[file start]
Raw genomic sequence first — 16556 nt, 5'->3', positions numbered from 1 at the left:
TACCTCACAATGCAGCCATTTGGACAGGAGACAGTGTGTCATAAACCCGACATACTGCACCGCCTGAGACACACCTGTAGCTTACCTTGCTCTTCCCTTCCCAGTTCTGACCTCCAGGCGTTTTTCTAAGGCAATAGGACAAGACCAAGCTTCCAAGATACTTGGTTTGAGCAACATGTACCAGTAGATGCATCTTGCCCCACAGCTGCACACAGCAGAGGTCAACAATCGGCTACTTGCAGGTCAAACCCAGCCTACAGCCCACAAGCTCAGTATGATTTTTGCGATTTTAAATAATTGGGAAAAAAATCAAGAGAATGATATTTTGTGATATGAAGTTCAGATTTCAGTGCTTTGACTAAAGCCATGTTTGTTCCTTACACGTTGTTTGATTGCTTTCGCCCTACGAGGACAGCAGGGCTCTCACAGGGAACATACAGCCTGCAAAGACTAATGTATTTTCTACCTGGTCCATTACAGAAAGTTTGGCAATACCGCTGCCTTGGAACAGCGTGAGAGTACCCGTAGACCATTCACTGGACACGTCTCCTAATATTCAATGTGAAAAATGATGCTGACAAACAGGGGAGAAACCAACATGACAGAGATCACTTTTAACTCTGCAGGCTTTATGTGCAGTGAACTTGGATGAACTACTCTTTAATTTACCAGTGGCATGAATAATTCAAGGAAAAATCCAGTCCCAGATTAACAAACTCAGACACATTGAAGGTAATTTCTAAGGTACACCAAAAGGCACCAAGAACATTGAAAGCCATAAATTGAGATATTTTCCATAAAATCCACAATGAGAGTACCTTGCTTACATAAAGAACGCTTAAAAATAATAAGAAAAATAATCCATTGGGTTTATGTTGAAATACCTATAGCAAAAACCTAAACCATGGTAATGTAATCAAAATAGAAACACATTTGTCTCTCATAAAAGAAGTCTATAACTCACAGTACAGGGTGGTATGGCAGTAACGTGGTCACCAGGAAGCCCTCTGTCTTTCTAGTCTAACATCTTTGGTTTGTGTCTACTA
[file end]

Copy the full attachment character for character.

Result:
Raw genomic sequence first — 16556 nt, 5'->3', positions numbered from 1 at the left:
TACCTCACAATGCAGCCATTTGGACAGGAGACAGTGTGTCATAAACCCGACATACTGCACCGCCTGAGACACACCTGTAGCTTACCTTGCTCTTCCCTTCCCAGTTCTGACCTCCAGGCGTTTTTCTAAGGCAATAGGACAAGACCAAGCTTCCAAGATACTTGGTTTGAGCAACATGTACCAGTAGATGCATCTTGCCCCACAGCTGCACACAGCAGAGGTCAACAATCGGCTACTTGCAGGTCAAACCCAGCCTACAGCCCACAAGCTCAGTATGATTTTTGCGATTTTAAATAATTGGGAAAAAAATCAAGAGAATGATATTTTGTGATATGAAGTTCAGATTTCAGTGCTTTGACTAAAGCCATGTTTGTTCCTTACACGTTGTTTGATTGCTTTCGCCCTACGAGGACAGCAGGGCTCTCACAGGGAACATACAGCCTGCAAAGACTAATGTATTTTCTACCTGGTCCATTACAGAAAGTTTGGCAATACCGCTGCCTTGGAACAGCGTGAGAGTACCCGTAGACCATTCACTGGACACGTCTCCTAATATTCAATGTGAAAAATGATGCTGACAAACAGGGGAGAAACCAACATGACAGAGATCACTTTTAACTCTGCAGGCTTTATGTGCAGTGAACTTGGATGAACTACTCTTTAATTTACCAGTGGCATGAATAATTCAAGGAAAAATCCAGTCCCAGATTAACAAACTCAGACACATTGAAGGTAATTTCTAAGGTACACCAAAAGGCACCAAGAACATTGAAAGCCATAAATTGAGATATTTTCCATAAAATCCACAATGAGAGTACCTTGCTTACATAAAGAACGCTTAAAAATAATAAGAAAAATAATCCATTGGGTTTATGTTGAAATACCTATAGCAAAAACCTAAACCATGGTAATGTAATCAAAATAGAAACACATTTGTCTCTCATAAAAGAAGTCTATAACTCACAGTACAGGGTGGTATGGCAGTAACGTGGTCACCAGGAAGCCCTCTGTCTTTCTAGTCTAACATCTTTGGTTTGTGTCTACTA